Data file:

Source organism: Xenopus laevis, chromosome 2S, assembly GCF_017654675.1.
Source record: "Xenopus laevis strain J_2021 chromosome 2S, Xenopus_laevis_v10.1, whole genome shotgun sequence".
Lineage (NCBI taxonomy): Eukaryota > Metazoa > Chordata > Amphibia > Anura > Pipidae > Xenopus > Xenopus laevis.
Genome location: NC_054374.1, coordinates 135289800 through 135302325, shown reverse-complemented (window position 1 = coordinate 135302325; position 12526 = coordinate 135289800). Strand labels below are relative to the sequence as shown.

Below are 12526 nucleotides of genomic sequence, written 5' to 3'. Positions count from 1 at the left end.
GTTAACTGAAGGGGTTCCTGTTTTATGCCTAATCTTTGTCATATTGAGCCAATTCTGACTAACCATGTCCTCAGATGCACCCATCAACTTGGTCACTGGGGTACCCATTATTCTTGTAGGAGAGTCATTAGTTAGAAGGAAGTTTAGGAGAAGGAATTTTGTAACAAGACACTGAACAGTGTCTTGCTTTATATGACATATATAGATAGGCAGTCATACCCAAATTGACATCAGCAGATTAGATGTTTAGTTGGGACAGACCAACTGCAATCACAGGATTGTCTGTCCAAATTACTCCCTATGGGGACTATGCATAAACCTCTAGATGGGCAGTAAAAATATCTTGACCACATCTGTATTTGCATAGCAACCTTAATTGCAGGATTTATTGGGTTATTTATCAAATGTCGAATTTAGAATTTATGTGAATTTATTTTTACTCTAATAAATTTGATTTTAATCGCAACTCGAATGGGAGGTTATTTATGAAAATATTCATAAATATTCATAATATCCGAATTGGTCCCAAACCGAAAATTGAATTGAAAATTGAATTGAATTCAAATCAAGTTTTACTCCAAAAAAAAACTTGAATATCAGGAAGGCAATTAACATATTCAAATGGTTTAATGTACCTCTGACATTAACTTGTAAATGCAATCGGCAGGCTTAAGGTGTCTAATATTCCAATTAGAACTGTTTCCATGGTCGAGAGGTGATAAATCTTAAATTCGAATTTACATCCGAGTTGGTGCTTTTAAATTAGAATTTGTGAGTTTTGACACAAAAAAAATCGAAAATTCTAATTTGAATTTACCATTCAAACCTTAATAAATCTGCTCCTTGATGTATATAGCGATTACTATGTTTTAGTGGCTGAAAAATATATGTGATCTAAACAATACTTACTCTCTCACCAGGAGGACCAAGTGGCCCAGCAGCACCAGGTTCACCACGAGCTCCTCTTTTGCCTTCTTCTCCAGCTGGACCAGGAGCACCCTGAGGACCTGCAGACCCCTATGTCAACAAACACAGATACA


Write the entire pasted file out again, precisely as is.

Source organism: Xenopus laevis, chromosome 2S, assembly GCF_017654675.1.
Source record: "Xenopus laevis strain J_2021 chromosome 2S, Xenopus_laevis_v10.1, whole genome shotgun sequence".
Lineage (NCBI taxonomy): Eukaryota > Metazoa > Chordata > Amphibia > Anura > Pipidae > Xenopus > Xenopus laevis.
Genome location: NC_054374.1, coordinates 135289800 through 135302325, shown reverse-complemented (window position 1 = coordinate 135302325; position 12526 = coordinate 135289800). Strand labels below are relative to the sequence as shown.

Below are 12526 nucleotides of genomic sequence, written 5' to 3'. Positions count from 1 at the left end.
GTTAACTGAAGGGGTTCCTGTTTTATGCCTAATCTTTGTCATATTGAGCCAATTCTGACTAACCATGTCCTCAGATGCACCCATCAACTTGGTCACTGGGGTACCCATTATTCTTGTAGGAGAGTCATTAGTTAGAAGGAAGTTTAGGAGAAGGAATTTTGTAACAAGACACTGAACAGTGTCTTGCTTTATATGACATATATAGATAGGCAGTCATACCCAAATTGACATCAGCAGATTAGATGTTTAGTTGGGACAGACCAACTGCAATCACAGGATTGTCTGTCCAAATTACTCCCTATGGGGACTATGCATAAACCTCTAGATGGGCAGTAAAAATATCTTGACCACATCTGTATTTGCATAGCAACCTTAATTGCAGGATTTATTGGGTTATTTATCAAATGTCGAATTTAGAATTTATGTGAATTTATTTTTACTCTAATAAATTTGATTTTAATCGCAACTCGAATGGGAGGTTATTTATGAAAATATTCATAAATATTCATAATATCCGAATTGGTCCCAAACCGAAAATTGAATTGAAAATTGAATTGAATTCAAATCAAGTTTTACTCCAAAAAAAAACTTGAATATCAGGAAGGCAATTAACATATTCAAATGGTTTAATGTACCTCTGACATTAACTTGTAAATGCAATCGGCAGGCTTAAGGTGTCTAATATTCCAATTAGAACTGTTTCCATGGTCGAGAGGTGATAAATCTTAAATTCGAATTTACATCCGAGTTGGTGCTTTTAAATTAGAATTTGTGAGTTTTGACACAAAAAAAATCGAAAATTCTAATTTGAATTTACCATTCAAACCTTAATAAATCTGCTCCTTGATGTATATAGCGATTACTATGTTTTAGTGGCTGAAAAATATATGTGATCTAAACAATACTTACTCTCTCACCAGGAGGACCAAGTGGCCCAGCAGCACCAGGTTCACCACGAGCTCCTCTTTTGCCTTCTTCTCCAGCTGGACCAGGAGCACCCTGAGGACCTGCAGACCCCTATGTCAACAAACACAGATACA